(CNN) -- Remember the worst job you ever had? You know, back when there were jobs to be had?
Jesse Eisenberg tries to strike up a relationship with Kristen Stewart in "Adventureland."
For writer-director Greg Mottola, it was the summer he spent on hiatus between college and the real world, working as a carny at the local carnival. He's turned the experience into the basis for the wonderful "Adventureland."
Handing out stuffed animals to the lucky customer whose tin horse romps home in first place -- this is not how James (Jesse Eisenberg from "The Squid and the Whale") would choose to see himself. The paycheck is dismal, but undeniably commensurate with (as a character puts it) "the work of pathetic, lazy morons," which is what it comes down to.
Most jobs have their compensations, though. At Adventureland, for James, the biggest benefit comes in the form of Em (Kristen Stewart), another recent grad with plans to move to New York in the fall, and who isn't entirely disdainful of his company.
Last time out of the gate Mottola enjoyed a hit with the spectacularly lewd "Superbad," an angle that Miramax Films is understandably keen to play up in the marketing this time around.
At first glance the cap seems to fit.
James' sexual experience -- or rather the lack of it -- is a defining element in the story. "Adventureland" comes with the usual farcical peccadilloes of teen comedy -- barf gags, car wrecks and inopportune erections -- as well as several familiar supporting players from the Judd Apatow stable. Bill Hader and Kristen Wiig are engagingly upbeat as the mutually besotted park managers, and Martin Starr (from "Freaks and Geeks") is James' cerebral, pipe-smoking buddy, Joel. (Mottola directed a couple of episodes of Apatow's short-lived Fox series "Undeclared.")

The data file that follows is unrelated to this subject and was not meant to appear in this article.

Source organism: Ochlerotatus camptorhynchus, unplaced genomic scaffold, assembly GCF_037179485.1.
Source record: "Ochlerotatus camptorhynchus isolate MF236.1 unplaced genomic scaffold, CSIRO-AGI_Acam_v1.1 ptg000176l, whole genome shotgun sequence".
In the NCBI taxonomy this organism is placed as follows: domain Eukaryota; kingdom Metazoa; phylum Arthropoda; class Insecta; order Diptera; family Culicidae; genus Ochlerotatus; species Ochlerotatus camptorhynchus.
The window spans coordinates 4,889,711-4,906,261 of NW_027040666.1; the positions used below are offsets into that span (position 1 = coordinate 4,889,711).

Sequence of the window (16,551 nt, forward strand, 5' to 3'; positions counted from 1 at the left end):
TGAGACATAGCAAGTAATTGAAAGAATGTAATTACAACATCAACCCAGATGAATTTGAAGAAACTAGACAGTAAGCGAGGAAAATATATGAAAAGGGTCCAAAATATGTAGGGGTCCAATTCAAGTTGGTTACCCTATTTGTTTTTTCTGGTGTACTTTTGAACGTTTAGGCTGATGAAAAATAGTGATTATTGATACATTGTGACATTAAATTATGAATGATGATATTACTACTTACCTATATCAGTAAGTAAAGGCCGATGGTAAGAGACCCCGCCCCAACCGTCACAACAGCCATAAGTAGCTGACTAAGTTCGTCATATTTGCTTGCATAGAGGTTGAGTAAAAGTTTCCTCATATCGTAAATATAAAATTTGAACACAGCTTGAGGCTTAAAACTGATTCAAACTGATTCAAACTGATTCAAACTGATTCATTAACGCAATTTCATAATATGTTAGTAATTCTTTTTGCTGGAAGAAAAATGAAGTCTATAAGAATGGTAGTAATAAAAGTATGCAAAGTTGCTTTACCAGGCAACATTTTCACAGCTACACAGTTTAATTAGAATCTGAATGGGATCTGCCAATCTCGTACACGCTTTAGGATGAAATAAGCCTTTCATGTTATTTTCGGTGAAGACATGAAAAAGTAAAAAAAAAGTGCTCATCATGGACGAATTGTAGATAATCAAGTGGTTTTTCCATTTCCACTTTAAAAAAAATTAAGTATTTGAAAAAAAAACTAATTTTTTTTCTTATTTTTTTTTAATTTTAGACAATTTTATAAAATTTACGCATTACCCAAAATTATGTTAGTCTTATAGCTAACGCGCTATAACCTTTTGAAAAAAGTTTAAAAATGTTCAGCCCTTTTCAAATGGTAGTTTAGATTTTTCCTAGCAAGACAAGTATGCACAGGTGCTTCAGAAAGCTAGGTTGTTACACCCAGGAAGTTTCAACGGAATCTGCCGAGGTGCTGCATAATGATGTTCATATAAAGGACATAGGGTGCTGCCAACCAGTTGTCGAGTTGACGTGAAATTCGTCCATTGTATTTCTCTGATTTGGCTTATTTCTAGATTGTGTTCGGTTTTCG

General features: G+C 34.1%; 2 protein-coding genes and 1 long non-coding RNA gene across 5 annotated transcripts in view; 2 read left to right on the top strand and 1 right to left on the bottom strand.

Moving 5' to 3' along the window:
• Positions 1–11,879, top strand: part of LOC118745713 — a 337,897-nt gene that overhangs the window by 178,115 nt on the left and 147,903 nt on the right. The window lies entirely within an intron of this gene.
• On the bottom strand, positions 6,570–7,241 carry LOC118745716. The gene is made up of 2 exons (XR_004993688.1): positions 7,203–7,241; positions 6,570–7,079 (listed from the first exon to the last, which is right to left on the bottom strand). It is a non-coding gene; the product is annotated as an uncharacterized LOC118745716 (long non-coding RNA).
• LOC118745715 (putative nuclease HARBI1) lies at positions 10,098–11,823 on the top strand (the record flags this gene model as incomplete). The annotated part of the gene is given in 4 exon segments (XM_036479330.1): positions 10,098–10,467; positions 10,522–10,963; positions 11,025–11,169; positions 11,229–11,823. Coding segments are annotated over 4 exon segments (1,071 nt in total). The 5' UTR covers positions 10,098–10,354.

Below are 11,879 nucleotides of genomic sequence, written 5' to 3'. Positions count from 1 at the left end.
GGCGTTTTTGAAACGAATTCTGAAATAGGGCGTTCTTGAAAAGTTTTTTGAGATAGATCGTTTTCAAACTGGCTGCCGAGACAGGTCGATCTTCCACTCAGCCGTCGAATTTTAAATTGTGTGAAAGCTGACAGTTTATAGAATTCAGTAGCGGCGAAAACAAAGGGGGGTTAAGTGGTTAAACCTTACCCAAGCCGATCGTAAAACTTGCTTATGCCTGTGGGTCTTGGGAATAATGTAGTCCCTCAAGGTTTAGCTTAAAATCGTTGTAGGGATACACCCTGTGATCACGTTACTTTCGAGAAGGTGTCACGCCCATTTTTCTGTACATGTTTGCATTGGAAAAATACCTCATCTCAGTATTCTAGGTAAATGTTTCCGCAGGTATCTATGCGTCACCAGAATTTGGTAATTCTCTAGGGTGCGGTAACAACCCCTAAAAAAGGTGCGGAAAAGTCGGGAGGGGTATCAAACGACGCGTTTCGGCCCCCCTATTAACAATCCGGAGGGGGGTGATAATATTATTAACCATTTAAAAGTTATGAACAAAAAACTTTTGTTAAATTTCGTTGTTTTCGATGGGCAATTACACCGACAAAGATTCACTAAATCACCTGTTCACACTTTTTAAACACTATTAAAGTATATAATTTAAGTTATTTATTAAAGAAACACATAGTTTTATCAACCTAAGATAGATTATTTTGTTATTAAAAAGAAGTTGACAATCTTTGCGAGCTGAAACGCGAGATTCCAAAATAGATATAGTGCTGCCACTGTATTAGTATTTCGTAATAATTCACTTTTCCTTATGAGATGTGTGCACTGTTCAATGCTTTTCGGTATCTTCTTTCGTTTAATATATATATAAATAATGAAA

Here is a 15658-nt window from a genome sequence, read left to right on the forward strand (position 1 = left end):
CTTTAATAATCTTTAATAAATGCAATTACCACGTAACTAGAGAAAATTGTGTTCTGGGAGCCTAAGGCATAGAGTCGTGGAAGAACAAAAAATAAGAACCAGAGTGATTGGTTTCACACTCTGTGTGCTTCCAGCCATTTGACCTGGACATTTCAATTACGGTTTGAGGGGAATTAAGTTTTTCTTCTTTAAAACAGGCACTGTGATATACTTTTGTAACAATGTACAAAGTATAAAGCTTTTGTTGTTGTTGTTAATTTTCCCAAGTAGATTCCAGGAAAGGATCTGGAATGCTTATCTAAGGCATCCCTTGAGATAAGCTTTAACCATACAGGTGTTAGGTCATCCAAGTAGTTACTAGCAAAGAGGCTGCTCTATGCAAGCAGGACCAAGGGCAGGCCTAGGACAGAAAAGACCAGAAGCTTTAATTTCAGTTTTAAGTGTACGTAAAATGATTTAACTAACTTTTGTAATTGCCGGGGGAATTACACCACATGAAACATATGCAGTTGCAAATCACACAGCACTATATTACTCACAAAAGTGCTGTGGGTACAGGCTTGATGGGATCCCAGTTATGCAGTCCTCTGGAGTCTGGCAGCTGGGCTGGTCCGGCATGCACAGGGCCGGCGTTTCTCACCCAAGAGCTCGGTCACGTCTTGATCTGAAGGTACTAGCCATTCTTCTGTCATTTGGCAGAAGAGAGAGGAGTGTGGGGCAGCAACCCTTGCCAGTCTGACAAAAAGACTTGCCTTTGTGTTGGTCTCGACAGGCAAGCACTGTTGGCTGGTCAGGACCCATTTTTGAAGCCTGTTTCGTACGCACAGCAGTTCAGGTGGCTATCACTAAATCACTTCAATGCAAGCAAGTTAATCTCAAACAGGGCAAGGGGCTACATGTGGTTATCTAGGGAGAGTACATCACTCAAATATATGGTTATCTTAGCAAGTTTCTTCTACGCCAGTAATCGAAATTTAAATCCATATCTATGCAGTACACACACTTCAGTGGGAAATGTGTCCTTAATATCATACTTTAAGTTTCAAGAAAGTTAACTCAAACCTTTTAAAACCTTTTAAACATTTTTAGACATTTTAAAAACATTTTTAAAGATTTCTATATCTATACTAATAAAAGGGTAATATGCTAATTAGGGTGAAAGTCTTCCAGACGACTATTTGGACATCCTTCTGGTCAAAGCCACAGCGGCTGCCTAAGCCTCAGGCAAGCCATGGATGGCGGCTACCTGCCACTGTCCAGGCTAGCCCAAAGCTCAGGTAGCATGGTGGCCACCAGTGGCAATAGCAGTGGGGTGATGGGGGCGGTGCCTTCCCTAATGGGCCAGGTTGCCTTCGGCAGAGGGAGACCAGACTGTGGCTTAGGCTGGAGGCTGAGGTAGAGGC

There's also an extended cameo from Ryan Reynolds, an actor whose faintly supercilious good looks have graced innumerable dumb slacker comedies, including "Van Wilder," "Harold & Kumar Go to White Castle" and "Waiting."
Yet, after an initial flurry of gross guffaws, the movie edges toward something rather different: a nuanced, sensitive coming-of-age story that finds its heart in post-adolescent romantic turmoil.
Obviously adept with actors, Mottola respects his characters too much to let first impressions stick. The relationships in "Adventureland" are much richer, and stickier, for it.
The understanding that James arrives at with his father (Jack Gilpin), for example, is delineated in just a handful of looks and glances between them, but it's enough to imply the older man's resignation at his fate, and his appreciation for James' tacit sympathy. It's in moments like these (and there are a number of them) that we're reminded Mottola made a fine indie movie, "The Daytrippers," more than a decade ago now, another sharp and tender comic distillation of family bonds and fractures.
Blessed with comical seriousness, Eisenberg is like a young Woody Allen: fretful, intelligent, naive and deluded. And like Allen, he seems to enjoy more than his fair share of luck with the opposite sex. Still, "Adventureland" makes more effort than "Superbad" -- not that hard admittedly -- to develop a character for Stewart.
Looking wan and pensive (the "Twilight" star always looks in need of a good night's sleep), Stewart as Em gives the impression she's living life more acutely than the others. She seems to have more on the line.
Set in the mid-'80s, the film suggests the period unobtrusively, but predominantly through pop music. Lou Reed provides sweet relief to repeated bursts of Falco's "Rock Me Amadeus." Yes, in retrospect, that's exactly what being young in 1987 was like.
A mature movie about immature young people, "Adventureland" may be too muted to succeed in today's marketplace, too sensitive for its own good. Like an anxious parent, a critic can only send it on its way and hope the world treats it well.
"Adventureland" is rated R and runs 107 minutes. For Entertainment Weekly's take, click here.